The Child Health Initiative comprises a founding partnership of UNICEF, Save the Children, UNEP, the World Resources Institute, the Overseas Development Institute (ODI) and the FIA Foundation. Intended as an implementation partnership for the Global Goals, the headline mission is to work towards a vision that, by 2030, every child should enjoy a safe and healthy journey to school.
The initiative was launched at an event held at ODI in London, with key note speakers including road safety advocate Zoleka Mandela; ODI Executive Director Kevin Watkins; the Chairman of the FIA Foundation, Lord Robertson; and the new Executive Director of UNICEF UK, Michael Penrose.
With at least 500 children killed every day on the world’s roads, thousands more injured in road traffic crashes and millions suffering from chronic respiratory illness or stunting as a result of air pollution, a significant proportion of which can be attributed to motor vehicles, there is a clear need to make safe and sustainable mobility a priority policy issue. The Child Health Initiative aims to work to support three key rights of the child:
The partnership will focus on global advocacy research; evidence building through demonstration programme implementation; and support to countries and cities through technical assistance and catalysing national action coalitions. With initial funding from the FIA Foundation, each of the partners will build on existing programmes or establish new work with a specific child health focus.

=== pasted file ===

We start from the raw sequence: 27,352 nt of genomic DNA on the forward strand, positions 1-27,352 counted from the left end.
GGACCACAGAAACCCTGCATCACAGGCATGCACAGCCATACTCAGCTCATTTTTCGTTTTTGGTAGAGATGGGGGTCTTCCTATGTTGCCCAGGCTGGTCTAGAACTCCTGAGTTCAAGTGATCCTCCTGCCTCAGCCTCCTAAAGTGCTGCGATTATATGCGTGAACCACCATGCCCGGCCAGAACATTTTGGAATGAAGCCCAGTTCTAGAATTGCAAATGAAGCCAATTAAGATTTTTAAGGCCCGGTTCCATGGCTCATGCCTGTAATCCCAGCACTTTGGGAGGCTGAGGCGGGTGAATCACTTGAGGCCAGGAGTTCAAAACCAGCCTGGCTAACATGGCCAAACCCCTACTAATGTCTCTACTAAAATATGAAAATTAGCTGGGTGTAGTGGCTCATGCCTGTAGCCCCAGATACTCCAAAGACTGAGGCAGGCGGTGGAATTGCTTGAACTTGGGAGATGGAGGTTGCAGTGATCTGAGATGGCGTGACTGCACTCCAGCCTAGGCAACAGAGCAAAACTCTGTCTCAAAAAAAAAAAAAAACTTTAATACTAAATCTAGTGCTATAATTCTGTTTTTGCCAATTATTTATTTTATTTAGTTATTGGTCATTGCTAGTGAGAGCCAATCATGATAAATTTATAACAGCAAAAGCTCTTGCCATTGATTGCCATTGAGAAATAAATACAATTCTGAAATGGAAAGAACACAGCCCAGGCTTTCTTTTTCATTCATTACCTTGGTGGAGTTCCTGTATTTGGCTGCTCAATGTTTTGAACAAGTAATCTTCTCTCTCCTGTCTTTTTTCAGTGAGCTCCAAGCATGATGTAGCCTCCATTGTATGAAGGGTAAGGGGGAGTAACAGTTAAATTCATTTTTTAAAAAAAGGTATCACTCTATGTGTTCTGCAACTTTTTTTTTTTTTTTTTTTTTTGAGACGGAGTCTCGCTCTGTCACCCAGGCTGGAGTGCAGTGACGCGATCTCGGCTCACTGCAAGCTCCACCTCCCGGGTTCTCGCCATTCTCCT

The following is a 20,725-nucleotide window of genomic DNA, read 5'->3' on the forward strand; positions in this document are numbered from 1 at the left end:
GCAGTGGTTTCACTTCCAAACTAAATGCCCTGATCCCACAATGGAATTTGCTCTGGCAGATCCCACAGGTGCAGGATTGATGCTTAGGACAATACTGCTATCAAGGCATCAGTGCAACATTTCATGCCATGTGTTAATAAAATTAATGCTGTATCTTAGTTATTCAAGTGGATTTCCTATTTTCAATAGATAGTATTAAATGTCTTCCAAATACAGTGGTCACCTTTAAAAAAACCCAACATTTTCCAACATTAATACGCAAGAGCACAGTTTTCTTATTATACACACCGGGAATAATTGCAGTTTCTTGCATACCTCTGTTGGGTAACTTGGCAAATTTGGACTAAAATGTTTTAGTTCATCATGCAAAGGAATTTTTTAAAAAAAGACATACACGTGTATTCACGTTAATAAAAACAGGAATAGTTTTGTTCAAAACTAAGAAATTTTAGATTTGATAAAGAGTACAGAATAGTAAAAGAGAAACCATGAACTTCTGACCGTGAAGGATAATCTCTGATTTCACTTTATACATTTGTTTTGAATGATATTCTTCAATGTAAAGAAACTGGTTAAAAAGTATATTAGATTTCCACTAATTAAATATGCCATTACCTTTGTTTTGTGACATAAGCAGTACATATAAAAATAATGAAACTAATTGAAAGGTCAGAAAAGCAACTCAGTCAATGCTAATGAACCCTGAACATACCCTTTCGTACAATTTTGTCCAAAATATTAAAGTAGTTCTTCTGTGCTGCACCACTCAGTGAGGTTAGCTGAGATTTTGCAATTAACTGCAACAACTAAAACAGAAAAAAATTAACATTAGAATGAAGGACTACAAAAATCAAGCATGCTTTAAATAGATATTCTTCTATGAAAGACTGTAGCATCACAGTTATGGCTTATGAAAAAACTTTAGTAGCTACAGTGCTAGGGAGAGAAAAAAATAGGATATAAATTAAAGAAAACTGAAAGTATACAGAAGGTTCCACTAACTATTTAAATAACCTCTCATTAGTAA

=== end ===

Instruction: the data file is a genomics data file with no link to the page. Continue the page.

One element of the initiative is an initial two year, €2 million, partnership between UNICEF and the FIA Foundation to build road safety capacity and support for legislative change through UNICEF country offices in South America and South East Asia. Save the Children will also provide advocacy support. The World Resources Institute is focusing on assisting cities with urban design change to enable safe walking and cycling; while UNEP will work with countries to provide similar active mobility technical assistance. ODI is undertaking a two year research study on the political economy of implementing sustainable mobility change, which will include recommendations for specific cities.
Zoleka Mandela with Coombe Girls School headteacher Deborah Walls and pupils in the memorial garden to Lavna Chuttoo.